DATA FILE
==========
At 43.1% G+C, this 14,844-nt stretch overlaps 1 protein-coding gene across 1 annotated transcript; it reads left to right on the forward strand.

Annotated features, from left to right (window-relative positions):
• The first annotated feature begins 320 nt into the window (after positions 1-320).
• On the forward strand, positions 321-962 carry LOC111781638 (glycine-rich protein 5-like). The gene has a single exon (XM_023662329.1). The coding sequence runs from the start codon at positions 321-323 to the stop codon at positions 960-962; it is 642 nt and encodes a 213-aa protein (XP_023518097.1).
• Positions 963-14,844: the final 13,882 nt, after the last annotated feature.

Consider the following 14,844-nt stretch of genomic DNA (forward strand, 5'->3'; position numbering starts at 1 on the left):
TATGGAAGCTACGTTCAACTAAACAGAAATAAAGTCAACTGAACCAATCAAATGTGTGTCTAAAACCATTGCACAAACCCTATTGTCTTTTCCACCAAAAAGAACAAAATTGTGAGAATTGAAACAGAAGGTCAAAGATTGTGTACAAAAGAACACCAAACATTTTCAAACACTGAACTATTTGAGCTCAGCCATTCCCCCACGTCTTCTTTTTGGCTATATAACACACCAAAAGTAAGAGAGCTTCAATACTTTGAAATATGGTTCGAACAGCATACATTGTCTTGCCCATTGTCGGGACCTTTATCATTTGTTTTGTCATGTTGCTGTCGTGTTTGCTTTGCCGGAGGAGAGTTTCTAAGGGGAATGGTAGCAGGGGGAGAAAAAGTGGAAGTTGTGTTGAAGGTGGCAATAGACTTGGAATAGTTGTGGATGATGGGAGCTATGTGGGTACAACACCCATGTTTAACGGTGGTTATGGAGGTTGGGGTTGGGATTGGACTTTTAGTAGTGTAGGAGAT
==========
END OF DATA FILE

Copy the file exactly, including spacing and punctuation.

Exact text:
At 43.1% G+C, this 14,844-nt stretch overlaps 1 protein-coding gene across 1 annotated transcript; it reads left to right on the forward strand.

Annotated features, from left to right (window-relative positions):
• The first annotated feature begins 320 nt into the window (after positions 1-320).
• On the forward strand, positions 321-962 carry LOC111781638 (glycine-rich protein 5-like). The gene has a single exon (XM_023662329.1). The coding sequence runs from the start codon at positions 321-323 to the stop codon at positions 960-962; it is 642 nt and encodes a 213-aa protein (XP_023518097.1).
• Positions 963-14,844: the final 13,882 nt, after the last annotated feature.

Consider the following 14,844-nt stretch of genomic DNA (forward strand, 5'->3'; position numbering starts at 1 on the left):
TATGGAAGCTACGTTCAACTAAACAGAAATAAAGTCAACTGAACCAATCAAATGTGTGTCTAAAACCATTGCACAAACCCTATTGTCTTTTCCACCAAAAAGAACAAAATTGTGAGAATTGAAACAGAAGGTCAAAGATTGTGTACAAAAGAACACCAAACATTTTCAAACACTGAACTATTTGAGCTCAGCCATTCCCCCACGTCTTCTTTTTGGCTATATAACACACCAAAAGTAAGAGAGCTTCAATACTTTGAAATATGGTTCGAACAGCATACATTGTCTTGCCCATTGTCGGGACCTTTATCATTTGTTTTGTCATGTTGCTGTCGTGTTTGCTTTGCCGGAGGAGAGTTTCTAAGGGGAATGGTAGCAGGGGGAGAAAAAGTGGAAGTTGTGTTGAAGGTGGCAATAGACTTGGAATAGTTGTGGATGATGGGAGCTATGTGGGTACAACACCCATGTTTAACGGTGGTTATGGAGGTTGGGGTTGGGATTGGACTTTTAGTAGTGTAGGAGAT